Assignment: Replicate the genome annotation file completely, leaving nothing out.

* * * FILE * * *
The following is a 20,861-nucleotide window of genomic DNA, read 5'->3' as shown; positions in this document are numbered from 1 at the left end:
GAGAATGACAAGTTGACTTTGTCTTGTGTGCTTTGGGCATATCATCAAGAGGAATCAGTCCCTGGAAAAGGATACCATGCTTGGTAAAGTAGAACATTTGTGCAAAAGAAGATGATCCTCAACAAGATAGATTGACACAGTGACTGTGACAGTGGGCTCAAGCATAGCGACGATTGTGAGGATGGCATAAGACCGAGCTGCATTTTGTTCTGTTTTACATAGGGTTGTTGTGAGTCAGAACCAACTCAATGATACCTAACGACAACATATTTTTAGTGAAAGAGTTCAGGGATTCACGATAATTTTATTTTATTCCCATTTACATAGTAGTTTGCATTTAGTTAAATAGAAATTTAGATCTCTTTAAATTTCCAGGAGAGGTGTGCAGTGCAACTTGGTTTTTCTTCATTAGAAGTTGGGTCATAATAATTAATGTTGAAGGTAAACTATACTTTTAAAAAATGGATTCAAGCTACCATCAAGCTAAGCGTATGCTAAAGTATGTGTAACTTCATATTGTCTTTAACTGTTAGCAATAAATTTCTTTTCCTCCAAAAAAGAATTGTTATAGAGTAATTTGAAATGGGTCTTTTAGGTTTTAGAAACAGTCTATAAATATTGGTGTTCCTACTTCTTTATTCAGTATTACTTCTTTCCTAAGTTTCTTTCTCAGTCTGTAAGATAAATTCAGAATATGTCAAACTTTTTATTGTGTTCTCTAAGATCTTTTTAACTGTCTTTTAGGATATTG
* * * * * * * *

The following is a 20,861-nucleotide window of genomic DNA, read 5'->3' as shown; positions in this document are numbered from 1 at the left end:
GAGAATGACAAGTTGACTTTGTCTTGTGTGCTTTGGGCATATCATCAAGAGGAATCAGTCCCTGGAAAAGGATACCATGCTTGGTAAAGTAGAACATTTGTGCAAAAGAAGATGATCCTCAACAAGATAGATTGACACAGTGACTGTGACAGTGGGCTCAAGCATAGCGACGATTGTGAGGATGGCATAAGACCGAGCTGCATTTTGTTCTGTTTTACATAGGGTTGTTGTGAGTCAGAACCAACTCAATGATACCTAACGACAACATATTTTTAGTGAAAGAGTTCAGGGATTCACGATAATTTTATTTTATTCCCATTTACATAGTAGTTTGCATTTAGTTAAATAGAAATTTAGATCTCTTTAAATTTCCAGGAGAGGTGTGCAGTGCAACTTGGTTTTTCTTCATTAGAAGTTGGGTCATAATAATTAATGTTGAAGGTAAACTATACTTTTAAAAAATGGATTCAAGCTACCATCAAGCTAAGCGTATGCTAAAGTATGTGTAACTTCATATTGTCTTTAACTGTTAGCAATAAATTTCTTTTCCTCCAAAAAAGAATTGTTATAGAGTAATTTGAAATGGGTCTTTTAGGTTTTAGAAACAGTCTATAAATATTGGTGTTCCTACTTCTTTATTCAGTATTACTTCTTTCCTAAGTTTCTTTCTCAGTCTGTAAGATAAATTCAGAATATGTCAAACTTTTTATTGTGTTCTCTAAGATCTTTTTAACTGTCTTTTAGGATATTG